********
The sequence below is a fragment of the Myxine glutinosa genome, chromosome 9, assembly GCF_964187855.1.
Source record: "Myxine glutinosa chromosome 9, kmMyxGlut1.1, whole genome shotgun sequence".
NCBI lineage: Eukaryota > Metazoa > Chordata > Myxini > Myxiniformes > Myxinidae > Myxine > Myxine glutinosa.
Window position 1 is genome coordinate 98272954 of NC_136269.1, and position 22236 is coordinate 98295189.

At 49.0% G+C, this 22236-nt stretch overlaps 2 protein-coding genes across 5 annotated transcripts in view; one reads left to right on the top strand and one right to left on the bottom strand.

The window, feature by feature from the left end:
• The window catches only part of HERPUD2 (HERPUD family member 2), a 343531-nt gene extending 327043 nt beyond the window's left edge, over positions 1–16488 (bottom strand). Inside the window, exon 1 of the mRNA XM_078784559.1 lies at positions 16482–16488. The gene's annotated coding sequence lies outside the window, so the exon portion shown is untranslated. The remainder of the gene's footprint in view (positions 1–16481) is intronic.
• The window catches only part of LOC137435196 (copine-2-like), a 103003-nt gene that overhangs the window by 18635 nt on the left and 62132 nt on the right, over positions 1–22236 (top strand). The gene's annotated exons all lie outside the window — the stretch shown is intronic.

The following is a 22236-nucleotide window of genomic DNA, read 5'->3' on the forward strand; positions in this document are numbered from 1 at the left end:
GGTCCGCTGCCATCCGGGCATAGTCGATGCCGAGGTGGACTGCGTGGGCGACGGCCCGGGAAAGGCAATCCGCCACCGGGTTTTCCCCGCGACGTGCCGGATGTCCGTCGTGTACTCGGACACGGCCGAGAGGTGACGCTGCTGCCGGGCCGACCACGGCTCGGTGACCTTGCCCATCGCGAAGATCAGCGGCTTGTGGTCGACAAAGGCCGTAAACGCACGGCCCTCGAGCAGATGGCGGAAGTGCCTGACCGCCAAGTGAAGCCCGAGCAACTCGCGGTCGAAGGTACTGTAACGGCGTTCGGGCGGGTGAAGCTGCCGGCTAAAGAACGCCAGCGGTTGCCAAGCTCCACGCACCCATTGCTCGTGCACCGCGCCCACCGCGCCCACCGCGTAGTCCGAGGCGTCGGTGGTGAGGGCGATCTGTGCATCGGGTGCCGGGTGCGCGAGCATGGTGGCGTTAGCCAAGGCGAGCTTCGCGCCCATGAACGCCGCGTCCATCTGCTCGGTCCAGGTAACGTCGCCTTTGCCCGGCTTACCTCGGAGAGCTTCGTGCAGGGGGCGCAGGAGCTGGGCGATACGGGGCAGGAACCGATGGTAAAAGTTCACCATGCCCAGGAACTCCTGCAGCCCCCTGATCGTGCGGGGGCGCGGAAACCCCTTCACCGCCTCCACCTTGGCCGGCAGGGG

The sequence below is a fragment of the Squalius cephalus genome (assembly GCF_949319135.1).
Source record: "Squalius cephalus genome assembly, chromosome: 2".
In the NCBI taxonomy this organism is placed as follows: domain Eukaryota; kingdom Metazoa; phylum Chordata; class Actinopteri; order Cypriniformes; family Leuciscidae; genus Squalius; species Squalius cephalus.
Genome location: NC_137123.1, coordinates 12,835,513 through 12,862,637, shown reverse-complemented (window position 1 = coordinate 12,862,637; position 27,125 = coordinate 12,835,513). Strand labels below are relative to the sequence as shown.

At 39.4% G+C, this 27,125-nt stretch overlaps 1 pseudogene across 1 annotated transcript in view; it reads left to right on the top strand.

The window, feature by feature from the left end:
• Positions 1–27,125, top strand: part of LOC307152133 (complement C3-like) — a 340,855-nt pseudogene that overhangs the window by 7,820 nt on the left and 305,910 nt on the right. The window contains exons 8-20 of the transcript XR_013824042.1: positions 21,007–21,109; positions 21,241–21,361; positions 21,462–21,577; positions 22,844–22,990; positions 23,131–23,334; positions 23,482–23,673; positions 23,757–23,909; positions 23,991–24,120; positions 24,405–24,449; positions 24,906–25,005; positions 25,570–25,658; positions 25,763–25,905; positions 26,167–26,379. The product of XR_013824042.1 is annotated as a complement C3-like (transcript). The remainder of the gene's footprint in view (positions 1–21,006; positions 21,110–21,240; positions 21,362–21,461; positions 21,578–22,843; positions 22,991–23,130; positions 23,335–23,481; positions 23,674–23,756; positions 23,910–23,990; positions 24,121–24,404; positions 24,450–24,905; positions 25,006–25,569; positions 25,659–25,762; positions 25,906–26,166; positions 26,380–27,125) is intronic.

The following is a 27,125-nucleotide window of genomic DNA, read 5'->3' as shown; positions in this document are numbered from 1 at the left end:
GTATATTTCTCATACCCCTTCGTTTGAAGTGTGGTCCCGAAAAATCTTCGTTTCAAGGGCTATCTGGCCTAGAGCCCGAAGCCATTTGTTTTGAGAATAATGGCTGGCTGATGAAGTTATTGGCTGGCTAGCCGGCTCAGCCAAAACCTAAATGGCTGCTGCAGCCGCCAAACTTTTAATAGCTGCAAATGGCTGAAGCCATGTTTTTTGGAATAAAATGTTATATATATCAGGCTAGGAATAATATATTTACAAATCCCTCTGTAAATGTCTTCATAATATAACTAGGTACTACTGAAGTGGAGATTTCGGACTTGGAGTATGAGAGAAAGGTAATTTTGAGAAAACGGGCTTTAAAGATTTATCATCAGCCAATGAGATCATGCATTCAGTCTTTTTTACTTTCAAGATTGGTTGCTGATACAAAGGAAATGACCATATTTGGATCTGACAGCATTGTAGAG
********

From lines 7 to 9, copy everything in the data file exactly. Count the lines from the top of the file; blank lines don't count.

• The window catches only part of HERPUD2 (HERPUD family member 2), a 343531-nt gene extending 327043 nt beyond the window's left edge, over positions 1–16488 (bottom strand). Inside the window, exon 1 of the mRNA XM_078784559.1 lies at positions 16482–16488. The gene's annotated coding sequence lies outside the window, so the exon portion shown is untranslated. The remainder of the gene's footprint in view (positions 1–16481) is intronic.
• The window catches only part of LOC137435196 (copine-2-like), a 103003-nt gene that overhangs the window by 18635 nt on the left and 62132 nt on the right, over positions 1–22236 (top strand). The gene's annotated exons all lie outside the window — the stretch shown is intronic.

The following is a 22236-nucleotide window of genomic DNA, read 5'->3' on the forward strand; positions in this document are numbered from 1 at the left end: